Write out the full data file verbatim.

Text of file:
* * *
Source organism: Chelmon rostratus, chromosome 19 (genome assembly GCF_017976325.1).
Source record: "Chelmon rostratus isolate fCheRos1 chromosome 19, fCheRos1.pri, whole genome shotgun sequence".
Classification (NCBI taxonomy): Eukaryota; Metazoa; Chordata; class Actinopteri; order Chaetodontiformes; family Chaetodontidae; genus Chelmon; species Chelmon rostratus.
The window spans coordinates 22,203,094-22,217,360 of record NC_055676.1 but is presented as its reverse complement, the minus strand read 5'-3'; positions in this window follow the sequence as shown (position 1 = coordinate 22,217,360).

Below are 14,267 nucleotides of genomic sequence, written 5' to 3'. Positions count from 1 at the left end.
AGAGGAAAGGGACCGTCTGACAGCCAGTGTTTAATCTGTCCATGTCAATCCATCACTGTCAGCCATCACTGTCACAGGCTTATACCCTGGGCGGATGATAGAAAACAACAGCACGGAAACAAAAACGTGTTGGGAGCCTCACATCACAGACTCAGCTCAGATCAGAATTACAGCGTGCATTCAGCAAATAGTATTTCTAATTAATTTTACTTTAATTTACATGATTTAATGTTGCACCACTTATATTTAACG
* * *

Source organism: Chelmon rostratus, chromosome 19 (genome assembly GCF_017976325.1).
Source record: "Chelmon rostratus isolate fCheRos1 chromosome 19, fCheRos1.pri, whole genome shotgun sequence".
Classification (NCBI taxonomy): Eukaryota; Metazoa; Chordata; class Actinopteri; order Chaetodontiformes; family Chaetodontidae; genus Chelmon; species Chelmon rostratus.
The window spans coordinates 22,203,094-22,217,360 of record NC_055676.1 but is presented as its reverse complement, the minus strand read 5'-3'; positions in this window follow the sequence as shown (position 1 = coordinate 22,217,360).

Below are 14,267 nucleotides of genomic sequence, written 5' to 3'. Positions count from 1 at the left end.
AGAGGAAAGGGACCGTCTGACAGCCAGTGTTTAATCTGTCCATGTCAATCCATCACTGTCAGCCATCACTGTCACAGGCTTATACCCTGGGCGGATGATAGAAAACAACAGCACGGAAACAAAAACGTGTTGGGAGCCTCACATCACAGACTCAGCTCAGATCAGAATTACAGCGTGCATTCAGCAAATAGTATTTCTAATTAATTTTACTTTAATTTACATGATTTAATGTTGCACCACTTATATTTAACG